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Dev Biol. 2017 Apr 1;424(1):10-17. doi: 10.1016/j.ydbio.2017.01.004. Epub 2017 Jan 17.

Intestinal stem cell ablation reveals differential requirements for survival in response to chemical challenge.

Author information

1
Department of Molecular, Cell, and Developmental Biology, University of California-Los Angeles, Los Angeles, CA 90095, United States.
2
Department of Molecular, Cell, and Developmental Biology, University of California-Los Angeles, Los Angeles, CA 90095, United States; Molecular Biology Institute, University of California-Los Angeles, Los Angeles, CA 90095, United States.
3
Department of Molecular, Cell, and Developmental Biology, University of California-Los Angeles, Los Angeles, CA 90095, United States; Molecular Biology Institute, University of California-Los Angeles, Los Angeles, CA 90095, United States; Eli and Edythe Broad Center of Regenerative Medicine and Stem Cell Research, University of California-Los Angeles, Los Angeles, CA 90095, United States. Electronic address: leannejones@ucla.edu.

Abstract

The Drosophila intestine is maintained by multipotent intestinal stem cells (ISCs). Although increased intestinal stem cell (ISC) proliferation has been correlated with a decrease in longevity, there is some discrepancy regarding whether a decrease or block in proliferation also has negative consequences. Here we identify headcase (hdc) as a novel marker of ISCs and enteroblasts (EBs) and demonstrate that Hdc function is required to prevent ISC/EB loss through apoptosis. Hdc depletion was used as a strategy to ablate ISCs and EBs in order to test the ability of flies to survive without ISC function. While flies lacking ISCs showed no major decrease in survival under unchallenged conditions, flies depleted of ISCs and EBs exhibited decreased survival rates in response to damage to mature enterocytes (EC) that line the intestinal lumen. Our findings indicate that constant renewal of the intestinal epithelium is not absolutely necessary under normal laboratory conditions, but it is important in the context of widespread chemical-induced damage when significant repair is necessary.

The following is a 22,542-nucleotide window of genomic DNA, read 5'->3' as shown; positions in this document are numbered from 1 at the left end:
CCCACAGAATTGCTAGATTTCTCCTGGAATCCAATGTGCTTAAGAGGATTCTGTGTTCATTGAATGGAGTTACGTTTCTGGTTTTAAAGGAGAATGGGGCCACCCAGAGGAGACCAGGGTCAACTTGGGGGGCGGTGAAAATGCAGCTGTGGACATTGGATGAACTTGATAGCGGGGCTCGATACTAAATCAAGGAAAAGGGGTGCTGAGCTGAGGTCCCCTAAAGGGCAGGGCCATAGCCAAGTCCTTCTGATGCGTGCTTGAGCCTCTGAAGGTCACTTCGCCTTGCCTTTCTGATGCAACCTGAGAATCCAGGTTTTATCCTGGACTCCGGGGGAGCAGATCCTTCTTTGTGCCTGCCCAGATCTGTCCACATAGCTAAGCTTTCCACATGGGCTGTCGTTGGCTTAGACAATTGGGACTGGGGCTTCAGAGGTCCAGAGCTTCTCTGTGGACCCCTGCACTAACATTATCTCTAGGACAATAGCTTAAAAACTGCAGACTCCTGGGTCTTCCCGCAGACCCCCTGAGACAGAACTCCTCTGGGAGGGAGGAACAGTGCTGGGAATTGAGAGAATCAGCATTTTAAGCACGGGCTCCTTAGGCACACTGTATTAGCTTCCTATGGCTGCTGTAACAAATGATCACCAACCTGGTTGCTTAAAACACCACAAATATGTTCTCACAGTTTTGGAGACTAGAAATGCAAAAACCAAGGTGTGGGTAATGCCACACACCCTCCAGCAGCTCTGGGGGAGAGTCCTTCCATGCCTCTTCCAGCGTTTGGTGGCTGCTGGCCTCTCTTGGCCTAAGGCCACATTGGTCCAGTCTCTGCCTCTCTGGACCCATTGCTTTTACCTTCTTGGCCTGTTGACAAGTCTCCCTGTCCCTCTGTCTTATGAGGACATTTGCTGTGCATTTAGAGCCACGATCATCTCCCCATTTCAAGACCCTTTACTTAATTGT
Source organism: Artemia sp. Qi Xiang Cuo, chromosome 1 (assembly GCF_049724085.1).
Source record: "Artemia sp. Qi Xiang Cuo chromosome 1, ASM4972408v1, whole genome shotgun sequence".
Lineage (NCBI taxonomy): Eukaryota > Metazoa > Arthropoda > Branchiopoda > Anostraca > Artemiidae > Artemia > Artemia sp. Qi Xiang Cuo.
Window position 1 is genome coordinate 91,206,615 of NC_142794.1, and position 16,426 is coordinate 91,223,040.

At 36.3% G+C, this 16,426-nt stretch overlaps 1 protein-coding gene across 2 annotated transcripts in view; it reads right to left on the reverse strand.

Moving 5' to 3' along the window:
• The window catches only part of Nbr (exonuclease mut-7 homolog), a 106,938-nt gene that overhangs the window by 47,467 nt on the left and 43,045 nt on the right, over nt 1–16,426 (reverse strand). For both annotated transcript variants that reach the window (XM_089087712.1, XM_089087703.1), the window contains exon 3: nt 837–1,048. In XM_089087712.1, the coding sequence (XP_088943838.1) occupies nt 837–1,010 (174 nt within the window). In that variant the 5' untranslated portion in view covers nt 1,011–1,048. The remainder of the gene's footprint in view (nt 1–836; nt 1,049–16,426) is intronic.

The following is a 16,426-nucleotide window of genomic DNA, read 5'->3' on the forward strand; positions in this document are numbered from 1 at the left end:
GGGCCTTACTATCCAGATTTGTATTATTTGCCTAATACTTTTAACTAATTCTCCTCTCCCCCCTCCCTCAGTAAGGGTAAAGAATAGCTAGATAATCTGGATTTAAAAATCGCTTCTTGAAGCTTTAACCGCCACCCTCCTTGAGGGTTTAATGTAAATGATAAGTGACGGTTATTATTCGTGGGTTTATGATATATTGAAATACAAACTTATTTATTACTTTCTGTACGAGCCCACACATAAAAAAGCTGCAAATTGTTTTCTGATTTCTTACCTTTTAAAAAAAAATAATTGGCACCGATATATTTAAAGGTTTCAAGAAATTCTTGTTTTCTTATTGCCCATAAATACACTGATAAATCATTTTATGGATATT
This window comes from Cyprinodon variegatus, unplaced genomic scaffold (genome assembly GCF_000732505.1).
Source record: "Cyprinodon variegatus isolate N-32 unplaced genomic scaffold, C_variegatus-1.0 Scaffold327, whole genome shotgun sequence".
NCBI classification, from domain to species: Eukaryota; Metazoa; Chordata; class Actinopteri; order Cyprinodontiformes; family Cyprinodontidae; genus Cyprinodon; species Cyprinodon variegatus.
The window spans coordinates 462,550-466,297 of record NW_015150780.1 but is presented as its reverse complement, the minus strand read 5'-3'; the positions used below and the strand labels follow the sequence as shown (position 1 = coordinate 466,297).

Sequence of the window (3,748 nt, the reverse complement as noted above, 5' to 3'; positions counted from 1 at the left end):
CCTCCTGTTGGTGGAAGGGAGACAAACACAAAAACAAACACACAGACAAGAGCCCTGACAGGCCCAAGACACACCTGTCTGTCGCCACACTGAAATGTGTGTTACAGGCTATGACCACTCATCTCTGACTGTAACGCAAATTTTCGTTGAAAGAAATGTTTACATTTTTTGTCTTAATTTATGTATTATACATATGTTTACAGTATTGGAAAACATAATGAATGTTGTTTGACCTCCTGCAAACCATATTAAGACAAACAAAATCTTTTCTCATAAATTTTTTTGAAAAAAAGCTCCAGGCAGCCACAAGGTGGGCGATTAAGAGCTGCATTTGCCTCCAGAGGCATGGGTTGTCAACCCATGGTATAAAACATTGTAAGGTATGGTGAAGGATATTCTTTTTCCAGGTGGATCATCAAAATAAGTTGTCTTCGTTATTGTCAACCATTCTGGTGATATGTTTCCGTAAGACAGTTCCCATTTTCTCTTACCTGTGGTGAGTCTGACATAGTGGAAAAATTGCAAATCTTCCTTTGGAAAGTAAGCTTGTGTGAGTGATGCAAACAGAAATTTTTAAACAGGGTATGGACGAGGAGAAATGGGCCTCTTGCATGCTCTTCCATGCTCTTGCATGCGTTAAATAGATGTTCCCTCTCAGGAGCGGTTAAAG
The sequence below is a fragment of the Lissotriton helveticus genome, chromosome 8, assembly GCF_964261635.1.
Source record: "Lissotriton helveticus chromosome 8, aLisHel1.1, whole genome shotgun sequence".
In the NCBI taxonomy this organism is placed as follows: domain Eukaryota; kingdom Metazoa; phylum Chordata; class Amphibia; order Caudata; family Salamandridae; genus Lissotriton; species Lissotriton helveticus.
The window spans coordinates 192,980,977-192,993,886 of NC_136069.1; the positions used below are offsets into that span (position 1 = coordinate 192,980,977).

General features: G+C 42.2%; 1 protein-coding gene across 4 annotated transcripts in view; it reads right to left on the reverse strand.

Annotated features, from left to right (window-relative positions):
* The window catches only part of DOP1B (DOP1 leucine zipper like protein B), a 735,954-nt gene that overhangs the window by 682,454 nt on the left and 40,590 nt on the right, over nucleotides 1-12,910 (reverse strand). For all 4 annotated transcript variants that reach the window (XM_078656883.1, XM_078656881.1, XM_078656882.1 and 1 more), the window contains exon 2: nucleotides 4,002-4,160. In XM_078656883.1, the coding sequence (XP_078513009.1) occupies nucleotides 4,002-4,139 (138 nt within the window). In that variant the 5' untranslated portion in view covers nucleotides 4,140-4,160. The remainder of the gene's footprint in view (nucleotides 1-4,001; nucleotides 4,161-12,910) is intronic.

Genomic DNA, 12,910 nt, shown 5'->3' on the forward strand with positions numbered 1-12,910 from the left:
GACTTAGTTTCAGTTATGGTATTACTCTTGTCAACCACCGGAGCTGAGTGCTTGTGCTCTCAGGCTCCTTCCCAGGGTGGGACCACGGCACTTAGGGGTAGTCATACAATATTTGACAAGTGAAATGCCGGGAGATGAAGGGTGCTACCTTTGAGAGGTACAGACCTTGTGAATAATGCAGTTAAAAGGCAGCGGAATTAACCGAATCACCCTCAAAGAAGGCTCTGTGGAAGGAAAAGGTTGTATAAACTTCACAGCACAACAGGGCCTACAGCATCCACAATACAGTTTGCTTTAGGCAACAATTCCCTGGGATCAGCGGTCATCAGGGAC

KEYWORDS:

Drosophila; Headcase; Intestine; Niche; Stem cell

PMID:
28104389
PMCID:
PMC5505510
DOI:
10.1016/j.ydbio.2017.01.004
[Indexed for MEDLINE]
Free PMC Article

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